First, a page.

Digital Projection Titan 3D - More Picture Quality

John Archer

By John Archer



Our Score:


The 3D Blu-ray images - when we got them to work - also looked beautifully sharp and detailed, with the projector’s extreme brightness helping to ram home the advantages of the full HD active 3D system. Crucial to this sharpness, of course, is that the Titan suffers from seemingly no 3D crosstalk noise at all. Throw in some effortless natural motion handling, and the Titan is in a class of its own where 3D is concerned (though it only trumps the Sim2 Lumis 3D-S in brightness terms).

Deactivating one of the lamps really does reduces the image’s brightness considerably, and so isn’t recommended if you want to get the best 3D impact from your huge investment. You certainly can experiment with going down to one lamp for 2D viewing, though, as for us this enabled the projector deliver a deeper black level response and more relaxing colour palette that’s still more than bright enough when you haven’t got your 3D goggles on.

In 2D mode the phenomenal precision of the Titan’s pictures in terms of their breathtaking clarity, lack of video noise, and colour accuracy/range is awe-inspiring, with the projector’s high brightness output doing a grand job of literally shining a light on the formidable quality of the Titan’s optics and processors.

The extreme brightness output of the Titan does cause a trio of considerable concerns, though. First, we struggled to get a really convincing black colour from our machine - no great surprise given that the projector claims a 5,500:1 (native) contrast ratio which doesn’t stack up well against the native 100,000:1 native contrast figure of the JVC X9 3D projector (a snip at £9k!). Though of course, this JVC only delivers a maximum brightness output of 1300 Lumens...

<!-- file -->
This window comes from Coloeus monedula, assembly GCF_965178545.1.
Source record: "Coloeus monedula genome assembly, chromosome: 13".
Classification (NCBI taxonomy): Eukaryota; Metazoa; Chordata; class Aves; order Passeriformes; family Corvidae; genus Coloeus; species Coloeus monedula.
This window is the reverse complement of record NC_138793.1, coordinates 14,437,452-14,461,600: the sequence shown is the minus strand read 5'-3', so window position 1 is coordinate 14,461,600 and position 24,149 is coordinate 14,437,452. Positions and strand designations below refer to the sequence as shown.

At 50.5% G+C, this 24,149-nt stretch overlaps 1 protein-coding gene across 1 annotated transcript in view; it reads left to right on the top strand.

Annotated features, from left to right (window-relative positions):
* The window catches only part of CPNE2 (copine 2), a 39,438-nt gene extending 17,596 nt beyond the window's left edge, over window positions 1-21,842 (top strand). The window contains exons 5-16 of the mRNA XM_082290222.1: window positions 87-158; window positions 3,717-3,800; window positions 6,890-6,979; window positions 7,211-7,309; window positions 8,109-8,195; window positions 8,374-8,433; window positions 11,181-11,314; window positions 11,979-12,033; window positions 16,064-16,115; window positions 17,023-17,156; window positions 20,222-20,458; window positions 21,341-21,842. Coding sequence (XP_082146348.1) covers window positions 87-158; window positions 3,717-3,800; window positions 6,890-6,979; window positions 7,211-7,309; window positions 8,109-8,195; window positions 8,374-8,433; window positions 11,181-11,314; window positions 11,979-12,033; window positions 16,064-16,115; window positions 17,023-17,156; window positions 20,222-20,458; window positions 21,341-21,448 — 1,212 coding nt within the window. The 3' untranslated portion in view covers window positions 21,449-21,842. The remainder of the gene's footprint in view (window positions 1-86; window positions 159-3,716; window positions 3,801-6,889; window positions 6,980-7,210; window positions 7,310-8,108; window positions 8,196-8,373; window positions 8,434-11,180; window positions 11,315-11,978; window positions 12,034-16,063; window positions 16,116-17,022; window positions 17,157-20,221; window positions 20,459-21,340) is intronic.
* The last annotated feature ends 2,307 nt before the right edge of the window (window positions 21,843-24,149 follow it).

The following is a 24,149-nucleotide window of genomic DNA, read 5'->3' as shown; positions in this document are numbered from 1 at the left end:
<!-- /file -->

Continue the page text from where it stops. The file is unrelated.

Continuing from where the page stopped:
Digital Projection Titan 3D projector

Using the Titan with a much larger screen than we were able to might dilute the impact of the brightness a bit and thus result in deeper blacks. And black levels look fine with your 3D glasses on. You can also improve the projector's contrast via a specific lens/optical option at the expense of a chunk of brightness. But nonetheless, black level response from the Titan remains an issue we don’t feel entirely comfortable about.

The second problem raised by the projector’s extreme brightness is that it makes a frankly enormous racket - more than 40dB - when it’s running, regardless of whether you’re using it in a two- or one-lamp configuration. This is something your installer will have to work around during installation.

The combination of two powerful lamps and the clearly hard-working cooling fans also raises real concerns about energy consumption with the Titan. Digital Projection admits that it uses up to more than 900W - compared with around, say, 350W for the JVC X9.

For some reason our sample continued to whir away a little to itself even when it was in standby, too - and where there’s a whir, there’s more power consumption. This is not the projector to buy if you're striving toward a carbon-neutral future.


The Titan 3D projector clearly has the raw power and optical precision to deliver a uniquely powerful 3D performance - so long as you’re not a particularly big fan of inkily deep black levels and don’t mind your electricity bills increasing.

However, while it’s clear that the Titan 3D was miles ahead of the game when it first came out, it has failed to move with the times as much as it should have done. Not being able to marry its 3D power to quality 3D Blu-ray sources to any sort of freedom whatsoever just because Digital Projection isn’t prepared to upgrade its connection board/interfaces is ultimately a ludicrous stumbling block that we just can’t bring ourselves to accept on a product that costs at least £90,000.

Overall Score


Scores In Detail

  • 2D Image Quality 8
  • 3D Image Quality 10
  • Design 5
  • Features 8